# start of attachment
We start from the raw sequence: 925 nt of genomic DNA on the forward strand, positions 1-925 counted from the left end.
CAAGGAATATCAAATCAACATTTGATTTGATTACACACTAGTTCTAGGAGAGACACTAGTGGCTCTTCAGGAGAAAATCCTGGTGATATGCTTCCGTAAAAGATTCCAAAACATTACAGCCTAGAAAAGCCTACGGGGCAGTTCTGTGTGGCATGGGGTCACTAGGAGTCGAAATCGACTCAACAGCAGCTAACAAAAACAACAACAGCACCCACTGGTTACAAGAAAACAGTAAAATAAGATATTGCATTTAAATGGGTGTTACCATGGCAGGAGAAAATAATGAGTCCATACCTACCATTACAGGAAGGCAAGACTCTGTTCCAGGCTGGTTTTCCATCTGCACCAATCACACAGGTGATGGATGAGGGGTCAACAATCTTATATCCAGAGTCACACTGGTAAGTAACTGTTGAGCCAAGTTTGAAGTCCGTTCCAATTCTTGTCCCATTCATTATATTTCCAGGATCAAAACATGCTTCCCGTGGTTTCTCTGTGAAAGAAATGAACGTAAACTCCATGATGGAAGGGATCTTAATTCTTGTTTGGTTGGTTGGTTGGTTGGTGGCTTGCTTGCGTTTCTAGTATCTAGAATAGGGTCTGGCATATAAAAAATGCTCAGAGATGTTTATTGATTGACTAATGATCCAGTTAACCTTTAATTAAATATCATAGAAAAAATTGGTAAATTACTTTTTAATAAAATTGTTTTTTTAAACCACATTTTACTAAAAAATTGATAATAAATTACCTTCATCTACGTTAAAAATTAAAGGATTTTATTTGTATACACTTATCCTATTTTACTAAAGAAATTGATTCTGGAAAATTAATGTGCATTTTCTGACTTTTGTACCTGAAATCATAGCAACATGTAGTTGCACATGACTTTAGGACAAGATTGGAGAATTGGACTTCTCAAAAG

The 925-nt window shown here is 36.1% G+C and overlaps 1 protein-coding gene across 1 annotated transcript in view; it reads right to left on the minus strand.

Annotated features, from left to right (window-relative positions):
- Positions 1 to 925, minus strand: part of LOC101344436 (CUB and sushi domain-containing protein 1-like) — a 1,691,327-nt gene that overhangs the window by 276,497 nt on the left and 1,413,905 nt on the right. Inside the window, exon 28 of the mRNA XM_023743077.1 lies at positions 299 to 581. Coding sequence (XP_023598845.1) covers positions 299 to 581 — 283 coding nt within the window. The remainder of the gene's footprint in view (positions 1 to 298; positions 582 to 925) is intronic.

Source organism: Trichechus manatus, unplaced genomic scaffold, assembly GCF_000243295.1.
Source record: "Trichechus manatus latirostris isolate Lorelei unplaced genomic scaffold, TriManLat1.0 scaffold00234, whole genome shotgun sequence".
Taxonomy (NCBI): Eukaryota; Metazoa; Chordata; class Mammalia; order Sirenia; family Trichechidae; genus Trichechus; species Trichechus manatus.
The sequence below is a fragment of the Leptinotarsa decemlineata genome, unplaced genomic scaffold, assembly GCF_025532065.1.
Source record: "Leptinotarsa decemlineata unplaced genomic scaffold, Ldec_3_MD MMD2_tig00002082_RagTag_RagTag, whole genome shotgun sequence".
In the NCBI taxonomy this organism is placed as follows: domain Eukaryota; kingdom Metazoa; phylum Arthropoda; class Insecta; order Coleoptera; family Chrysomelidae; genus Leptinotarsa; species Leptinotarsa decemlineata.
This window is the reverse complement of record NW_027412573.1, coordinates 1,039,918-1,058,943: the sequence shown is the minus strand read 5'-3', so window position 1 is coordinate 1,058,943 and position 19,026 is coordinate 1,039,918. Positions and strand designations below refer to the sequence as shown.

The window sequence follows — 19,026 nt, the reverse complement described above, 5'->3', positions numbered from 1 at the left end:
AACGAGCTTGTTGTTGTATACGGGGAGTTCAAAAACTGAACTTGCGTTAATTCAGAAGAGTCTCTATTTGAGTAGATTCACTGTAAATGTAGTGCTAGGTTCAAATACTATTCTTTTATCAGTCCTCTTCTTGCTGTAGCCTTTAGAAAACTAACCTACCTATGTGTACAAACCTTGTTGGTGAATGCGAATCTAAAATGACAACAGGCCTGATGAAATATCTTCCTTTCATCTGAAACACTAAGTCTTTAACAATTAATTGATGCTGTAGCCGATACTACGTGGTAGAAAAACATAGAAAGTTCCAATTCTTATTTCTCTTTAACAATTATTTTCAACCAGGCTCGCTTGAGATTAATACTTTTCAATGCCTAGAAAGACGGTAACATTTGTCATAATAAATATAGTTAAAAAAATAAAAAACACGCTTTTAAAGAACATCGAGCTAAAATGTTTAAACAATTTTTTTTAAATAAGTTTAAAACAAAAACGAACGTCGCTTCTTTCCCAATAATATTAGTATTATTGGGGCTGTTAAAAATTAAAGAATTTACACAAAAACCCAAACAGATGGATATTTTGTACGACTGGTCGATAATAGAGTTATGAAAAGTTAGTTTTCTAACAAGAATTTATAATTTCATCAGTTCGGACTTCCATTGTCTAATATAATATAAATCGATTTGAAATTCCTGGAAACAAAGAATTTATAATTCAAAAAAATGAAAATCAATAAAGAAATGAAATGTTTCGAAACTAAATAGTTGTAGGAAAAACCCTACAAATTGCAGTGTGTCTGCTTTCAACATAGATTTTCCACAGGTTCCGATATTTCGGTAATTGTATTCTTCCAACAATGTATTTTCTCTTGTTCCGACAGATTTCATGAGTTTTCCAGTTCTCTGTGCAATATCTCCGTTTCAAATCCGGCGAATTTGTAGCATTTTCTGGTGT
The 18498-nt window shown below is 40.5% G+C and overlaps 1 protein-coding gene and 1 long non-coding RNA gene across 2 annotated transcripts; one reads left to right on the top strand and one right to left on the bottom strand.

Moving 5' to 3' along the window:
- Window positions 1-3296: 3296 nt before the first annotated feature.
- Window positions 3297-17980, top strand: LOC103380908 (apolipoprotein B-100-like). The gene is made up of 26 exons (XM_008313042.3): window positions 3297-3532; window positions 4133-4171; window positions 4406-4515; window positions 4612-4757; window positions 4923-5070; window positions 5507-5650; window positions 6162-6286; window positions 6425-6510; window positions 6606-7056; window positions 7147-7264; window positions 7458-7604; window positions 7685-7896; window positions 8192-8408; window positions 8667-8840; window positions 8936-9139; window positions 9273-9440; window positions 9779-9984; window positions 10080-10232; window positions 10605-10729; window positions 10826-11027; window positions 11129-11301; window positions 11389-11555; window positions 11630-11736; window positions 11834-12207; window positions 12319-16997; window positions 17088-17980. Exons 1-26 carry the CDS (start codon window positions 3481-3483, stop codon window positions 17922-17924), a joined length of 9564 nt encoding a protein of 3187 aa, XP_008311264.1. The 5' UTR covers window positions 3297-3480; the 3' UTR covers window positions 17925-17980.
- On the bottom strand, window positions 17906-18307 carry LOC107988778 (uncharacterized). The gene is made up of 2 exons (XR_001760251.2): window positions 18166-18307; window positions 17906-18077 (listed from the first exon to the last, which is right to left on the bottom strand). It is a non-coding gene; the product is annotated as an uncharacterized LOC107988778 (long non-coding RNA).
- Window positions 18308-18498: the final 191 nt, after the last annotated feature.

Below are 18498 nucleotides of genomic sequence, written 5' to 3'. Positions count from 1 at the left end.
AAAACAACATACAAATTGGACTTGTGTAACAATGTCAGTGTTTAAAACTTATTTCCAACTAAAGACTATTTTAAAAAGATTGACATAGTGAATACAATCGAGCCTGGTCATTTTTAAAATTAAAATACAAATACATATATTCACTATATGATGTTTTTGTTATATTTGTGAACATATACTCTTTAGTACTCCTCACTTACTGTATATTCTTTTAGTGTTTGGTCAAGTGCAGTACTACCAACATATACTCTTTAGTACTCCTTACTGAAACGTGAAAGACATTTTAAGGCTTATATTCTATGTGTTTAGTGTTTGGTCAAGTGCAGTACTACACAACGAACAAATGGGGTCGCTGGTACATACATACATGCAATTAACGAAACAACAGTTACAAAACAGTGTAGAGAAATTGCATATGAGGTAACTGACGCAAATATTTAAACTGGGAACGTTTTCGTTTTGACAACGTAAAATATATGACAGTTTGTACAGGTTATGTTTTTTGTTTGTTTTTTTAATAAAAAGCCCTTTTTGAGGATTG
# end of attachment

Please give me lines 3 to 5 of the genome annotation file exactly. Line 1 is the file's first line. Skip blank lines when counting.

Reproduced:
The 925-nt window shown here is 36.1% G+C and overlaps 1 protein-coding gene across 1 annotated transcript in view; it reads right to left on the minus strand.

Annotated features, from left to right (window-relative positions):
- Positions 1 to 925, minus strand: part of LOC101344436 (CUB and sushi domain-containing protein 1-like) — a 1,691,327-nt gene that overhangs the window by 276,497 nt on the left and 1,413,905 nt on the right. Inside the window, exon 28 of the mRNA XM_023743077.1 lies at positions 299 to 581. Coding sequence (XP_023598845.1) covers positions 299 to 581 — 283 coding nt within the window. The remainder of the gene's footprint in view (positions 1 to 298; positions 582 to 925) is intronic.